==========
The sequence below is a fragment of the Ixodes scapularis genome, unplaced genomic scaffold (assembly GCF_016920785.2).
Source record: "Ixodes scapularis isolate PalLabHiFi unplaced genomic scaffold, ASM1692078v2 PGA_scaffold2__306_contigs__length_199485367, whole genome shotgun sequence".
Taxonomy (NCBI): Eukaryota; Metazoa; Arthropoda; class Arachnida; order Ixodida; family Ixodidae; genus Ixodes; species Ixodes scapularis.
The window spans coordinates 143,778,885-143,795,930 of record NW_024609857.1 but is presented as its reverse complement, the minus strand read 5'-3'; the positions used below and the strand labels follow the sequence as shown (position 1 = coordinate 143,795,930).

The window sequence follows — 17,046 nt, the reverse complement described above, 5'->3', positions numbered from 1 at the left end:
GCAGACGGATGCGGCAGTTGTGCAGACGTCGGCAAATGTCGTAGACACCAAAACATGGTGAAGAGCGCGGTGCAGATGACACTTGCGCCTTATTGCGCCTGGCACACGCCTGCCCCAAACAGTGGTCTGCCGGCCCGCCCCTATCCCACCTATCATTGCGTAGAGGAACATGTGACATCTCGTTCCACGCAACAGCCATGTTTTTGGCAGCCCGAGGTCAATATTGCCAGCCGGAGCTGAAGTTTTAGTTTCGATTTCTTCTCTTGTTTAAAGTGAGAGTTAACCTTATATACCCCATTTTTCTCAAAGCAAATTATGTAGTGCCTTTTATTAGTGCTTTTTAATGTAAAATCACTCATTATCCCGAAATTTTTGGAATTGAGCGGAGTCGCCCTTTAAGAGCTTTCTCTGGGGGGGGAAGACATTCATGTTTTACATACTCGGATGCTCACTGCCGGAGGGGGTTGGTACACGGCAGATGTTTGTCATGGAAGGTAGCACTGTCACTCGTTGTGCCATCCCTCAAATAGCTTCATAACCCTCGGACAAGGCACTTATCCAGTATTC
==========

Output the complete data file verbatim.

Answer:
The sequence below is a fragment of the Ixodes scapularis genome, unplaced genomic scaffold (assembly GCF_016920785.2).
Source record: "Ixodes scapularis isolate PalLabHiFi unplaced genomic scaffold, ASM1692078v2 PGA_scaffold2__306_contigs__length_199485367, whole genome shotgun sequence".
Taxonomy (NCBI): Eukaryota; Metazoa; Arthropoda; class Arachnida; order Ixodida; family Ixodidae; genus Ixodes; species Ixodes scapularis.
The window spans coordinates 143,778,885-143,795,930 of record NW_024609857.1 but is presented as its reverse complement, the minus strand read 5'-3'; the positions used below and the strand labels follow the sequence as shown (position 1 = coordinate 143,795,930).

The window sequence follows — 17,046 nt, the reverse complement described above, 5'->3', positions numbered from 1 at the left end:
GCAGACGGATGCGGCAGTTGTGCAGACGTCGGCAAATGTCGTAGACACCAAAACATGGTGAAGAGCGCGGTGCAGATGACACTTGCGCCTTATTGCGCCTGGCACACGCCTGCCCCAAACAGTGGTCTGCCGGCCCGCCCCTATCCCACCTATCATTGCGTAGAGGAACATGTGACATCTCGTTCCACGCAACAGCCATGTTTTTGGCAGCCCGAGGTCAATATTGCCAGCCGGAGCTGAAGTTTTAGTTTCGATTTCTTCTCTTGTTTAAAGTGAGAGTTAACCTTATATACCCCATTTTTCTCAAAGCAAATTATGTAGTGCCTTTTATTAGTGCTTTTTAATGTAAAATCACTCATTATCCCGAAATTTTTGGAATTGAGCGGAGTCGCCCTTTAAGAGCTTTCTCTGGGGGGGGAAGACATTCATGTTTTACATACTCGGATGCTCACTGCCGGAGGGGGTTGGTACACGGCAGATGTTTGTCATGGAAGGTAGCACTGTCACTCGTTGTGCCATCCCTCAAATAGCTTCATAACCCTCGGACAAGGCACTTATCCAGTATTC